Massproductions presents its fourth interpretation from the series The Crown Jewels, where four creators have been asked to renew worn-out Crown Armchairs. In this fourth version, Lezan Lurr, creator and founder of the fashion brand Namacheko, has created two brutalist interpretations of the Crown Armchair that have undergone a shapeshifting.

Massproductions presents its fourth interpretation from the series The Crown Jewels, where four creators have been asked to renew worn-out Crown Armchairs. In this fourth version, Lezan Lurr, creator and founder of the fashion brand Namacheko, has created two brutalist interpretations of the Crown Armchair that have undergone a shapeshifting.

Lezan Lurr was born in Kirkuk, Kurdistan but grew up in Sweden. While completing her engineering education, in 2016 she and her brother Dilan Lurr started the now internationally recognized fashion brand Namacheko. Since then, her creative career path has broadened to also include furniture and interior design. Today, Lezan Lurr lives in London. Creation and change as a prerequisite for the progress of life is something Lezan grew up with.

“I grew up listening to my father’s stories in which, at the age of seven, after my grandfather’s death, he had to start working as a goldsmith in order to support the family. At sixteen he bought land and built his own house. The furniture and living space were designed and built by himself as time went on.”

How did you go about this project? What has the process been like?
It took me months to think about it before I actually took pen to paper and made a first sketch, I processed the idea in my head as I had the two chairs in my living room in London and had daily interactions. I quite quickly knew the materials I wanted to work with as I had stripped down the fabric and foam off the first chair in my living room a late evening out of pure curiosity for what was beneath, I then brought them to the workshops, the aluminium chair went all the way to Dorset for metal works to be developed with Scot Sherrard, and I kept the Valchromat chair in the carpenters workshop in north London, and started putting together the pieces of the puzzle I had drawn with quite a few iterations during the process.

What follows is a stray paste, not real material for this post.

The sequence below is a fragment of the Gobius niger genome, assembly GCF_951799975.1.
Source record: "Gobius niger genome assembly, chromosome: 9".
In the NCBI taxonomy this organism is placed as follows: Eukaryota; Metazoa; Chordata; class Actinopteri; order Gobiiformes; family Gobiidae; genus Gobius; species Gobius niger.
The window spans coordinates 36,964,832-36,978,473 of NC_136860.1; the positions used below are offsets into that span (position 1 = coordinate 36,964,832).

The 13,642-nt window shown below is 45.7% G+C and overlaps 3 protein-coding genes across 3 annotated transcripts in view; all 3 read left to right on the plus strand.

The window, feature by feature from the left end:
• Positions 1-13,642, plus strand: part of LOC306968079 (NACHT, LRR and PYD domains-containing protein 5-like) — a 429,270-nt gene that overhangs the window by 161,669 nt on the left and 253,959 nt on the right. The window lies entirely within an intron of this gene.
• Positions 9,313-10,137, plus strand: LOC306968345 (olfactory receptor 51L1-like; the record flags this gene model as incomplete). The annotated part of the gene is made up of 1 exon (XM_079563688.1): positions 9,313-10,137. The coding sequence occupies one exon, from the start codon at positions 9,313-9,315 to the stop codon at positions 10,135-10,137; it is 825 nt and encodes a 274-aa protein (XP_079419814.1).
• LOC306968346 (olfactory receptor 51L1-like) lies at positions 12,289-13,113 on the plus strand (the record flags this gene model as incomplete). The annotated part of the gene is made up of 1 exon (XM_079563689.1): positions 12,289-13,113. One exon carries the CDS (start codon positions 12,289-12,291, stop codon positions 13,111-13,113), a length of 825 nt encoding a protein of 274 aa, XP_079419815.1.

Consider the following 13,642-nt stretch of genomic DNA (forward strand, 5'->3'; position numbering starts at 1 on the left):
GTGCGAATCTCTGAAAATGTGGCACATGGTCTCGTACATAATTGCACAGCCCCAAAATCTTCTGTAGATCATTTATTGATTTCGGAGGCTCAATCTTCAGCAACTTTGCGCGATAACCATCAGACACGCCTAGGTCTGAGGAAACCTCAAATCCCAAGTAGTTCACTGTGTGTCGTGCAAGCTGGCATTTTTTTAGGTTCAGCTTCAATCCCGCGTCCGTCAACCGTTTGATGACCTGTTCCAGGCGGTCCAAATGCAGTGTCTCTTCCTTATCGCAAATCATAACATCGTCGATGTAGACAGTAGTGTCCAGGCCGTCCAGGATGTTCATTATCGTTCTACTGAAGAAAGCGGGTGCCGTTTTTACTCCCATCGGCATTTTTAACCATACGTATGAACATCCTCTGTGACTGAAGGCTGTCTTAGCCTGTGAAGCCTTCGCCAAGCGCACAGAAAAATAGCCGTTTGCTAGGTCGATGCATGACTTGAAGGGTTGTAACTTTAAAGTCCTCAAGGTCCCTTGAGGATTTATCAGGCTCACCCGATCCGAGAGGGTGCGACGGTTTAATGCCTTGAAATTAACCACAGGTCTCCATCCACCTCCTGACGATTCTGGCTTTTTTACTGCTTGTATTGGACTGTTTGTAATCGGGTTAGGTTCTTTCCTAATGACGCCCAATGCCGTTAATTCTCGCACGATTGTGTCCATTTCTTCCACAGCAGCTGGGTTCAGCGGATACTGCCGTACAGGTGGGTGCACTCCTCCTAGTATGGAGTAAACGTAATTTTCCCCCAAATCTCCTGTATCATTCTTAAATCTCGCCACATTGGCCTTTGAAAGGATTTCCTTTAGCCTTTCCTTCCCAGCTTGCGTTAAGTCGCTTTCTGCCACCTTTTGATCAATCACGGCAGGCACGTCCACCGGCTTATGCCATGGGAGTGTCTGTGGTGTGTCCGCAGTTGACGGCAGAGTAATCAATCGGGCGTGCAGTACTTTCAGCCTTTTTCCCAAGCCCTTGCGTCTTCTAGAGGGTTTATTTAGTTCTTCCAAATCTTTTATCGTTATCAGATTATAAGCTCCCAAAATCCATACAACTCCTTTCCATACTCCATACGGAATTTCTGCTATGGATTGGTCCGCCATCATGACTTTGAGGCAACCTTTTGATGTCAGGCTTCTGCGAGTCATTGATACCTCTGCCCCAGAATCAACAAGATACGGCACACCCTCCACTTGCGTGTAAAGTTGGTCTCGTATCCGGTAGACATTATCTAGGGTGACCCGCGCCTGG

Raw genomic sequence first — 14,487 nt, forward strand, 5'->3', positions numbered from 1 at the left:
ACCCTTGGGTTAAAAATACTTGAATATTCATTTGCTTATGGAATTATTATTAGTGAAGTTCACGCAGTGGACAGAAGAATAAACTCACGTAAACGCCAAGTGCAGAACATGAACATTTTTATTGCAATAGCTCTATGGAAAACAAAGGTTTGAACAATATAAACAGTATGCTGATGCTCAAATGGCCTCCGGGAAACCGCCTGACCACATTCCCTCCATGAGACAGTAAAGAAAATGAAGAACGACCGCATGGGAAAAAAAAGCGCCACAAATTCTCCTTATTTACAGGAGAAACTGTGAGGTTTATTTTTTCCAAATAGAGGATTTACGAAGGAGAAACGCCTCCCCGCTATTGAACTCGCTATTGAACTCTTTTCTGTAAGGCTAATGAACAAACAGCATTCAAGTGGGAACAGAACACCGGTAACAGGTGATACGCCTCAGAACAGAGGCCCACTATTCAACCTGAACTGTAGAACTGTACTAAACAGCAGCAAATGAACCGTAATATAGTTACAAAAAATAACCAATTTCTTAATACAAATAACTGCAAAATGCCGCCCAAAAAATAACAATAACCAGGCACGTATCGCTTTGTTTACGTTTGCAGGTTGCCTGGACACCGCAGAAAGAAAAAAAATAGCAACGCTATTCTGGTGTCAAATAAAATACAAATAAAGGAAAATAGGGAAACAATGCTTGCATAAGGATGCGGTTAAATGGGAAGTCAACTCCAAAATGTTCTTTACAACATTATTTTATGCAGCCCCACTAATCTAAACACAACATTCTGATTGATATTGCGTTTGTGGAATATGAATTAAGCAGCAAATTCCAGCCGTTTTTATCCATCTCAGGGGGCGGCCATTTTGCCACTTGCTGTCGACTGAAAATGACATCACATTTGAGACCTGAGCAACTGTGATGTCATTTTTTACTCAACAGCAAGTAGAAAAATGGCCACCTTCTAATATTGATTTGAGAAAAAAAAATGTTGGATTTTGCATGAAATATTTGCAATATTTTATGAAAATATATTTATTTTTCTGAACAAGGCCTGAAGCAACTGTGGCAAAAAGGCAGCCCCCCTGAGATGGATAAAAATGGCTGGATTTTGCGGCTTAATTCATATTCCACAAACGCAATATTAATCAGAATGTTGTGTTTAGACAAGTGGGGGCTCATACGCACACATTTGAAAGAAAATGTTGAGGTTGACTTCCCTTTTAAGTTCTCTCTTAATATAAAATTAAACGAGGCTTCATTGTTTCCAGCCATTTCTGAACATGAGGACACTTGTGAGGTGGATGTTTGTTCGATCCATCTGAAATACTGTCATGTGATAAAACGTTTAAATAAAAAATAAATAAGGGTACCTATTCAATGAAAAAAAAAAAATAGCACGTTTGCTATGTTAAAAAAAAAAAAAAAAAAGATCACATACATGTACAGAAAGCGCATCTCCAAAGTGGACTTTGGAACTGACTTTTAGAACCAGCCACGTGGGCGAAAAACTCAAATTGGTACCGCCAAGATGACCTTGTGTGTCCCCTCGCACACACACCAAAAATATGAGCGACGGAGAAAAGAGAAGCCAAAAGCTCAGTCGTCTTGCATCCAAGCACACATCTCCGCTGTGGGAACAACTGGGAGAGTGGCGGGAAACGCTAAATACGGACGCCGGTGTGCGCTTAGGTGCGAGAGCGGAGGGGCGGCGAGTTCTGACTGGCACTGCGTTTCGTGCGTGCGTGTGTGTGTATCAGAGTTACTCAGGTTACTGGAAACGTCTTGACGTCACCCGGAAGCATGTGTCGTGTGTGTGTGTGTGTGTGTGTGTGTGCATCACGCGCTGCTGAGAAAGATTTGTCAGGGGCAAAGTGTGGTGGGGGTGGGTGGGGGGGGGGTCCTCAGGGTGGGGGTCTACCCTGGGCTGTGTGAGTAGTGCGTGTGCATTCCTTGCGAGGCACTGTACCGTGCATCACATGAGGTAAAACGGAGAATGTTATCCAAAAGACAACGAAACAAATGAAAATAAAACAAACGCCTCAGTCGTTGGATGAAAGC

“The bridge between fashion and design has been central to my work to push boundaries in design and innovation. As two seemingly distinctive disciplines, the common elements such as material flows and geometry, allow for new forms and typologies to evolve. “

Describe your way of working?
Storytelling and identity are central to my design process. However most of the time it actually starts with paintings. Viewing them I mean, I do not actually paint myself. I spend a lot of my time at either galleries or museums and doing studio visits, that is with a feeling of enchantment. There is a seductive quality of paintings, a way it can pull you in, and be pleasurable. Sometimes in an absurd and somewhat unpleasant way. It’s a complicated experience, one could even call it confrontational, where pleasure meets a sense of discord, that triggers a starting point for emotions and thoughts. You have to work to figure it out, solve the puzzle in your own mind. And by this point you might realise how you have been pulled into the painting, standing there a few more minutes than you intended. This is the starting point for me, this sometimes quite uneasy feeling that I can not articulate starts a research process, a sketch process or writing process until the idea forms and visualises in my practice. 

“Lezan’s interpretation makes me think of pictures of Joan of Arc. A noble creature who dresses in armour and gets ready for a tough day at work.”

– Magnus Elebäck
CEO Massproductions

The exploration of the bridge between fashion, design and form forms the basis of Lezan’s creations, and also her work with the Crown Armchair. The result is two interpretations of the chair that explore itself and its possible metamorphosis, where new covers can be taken on and off the original chair body.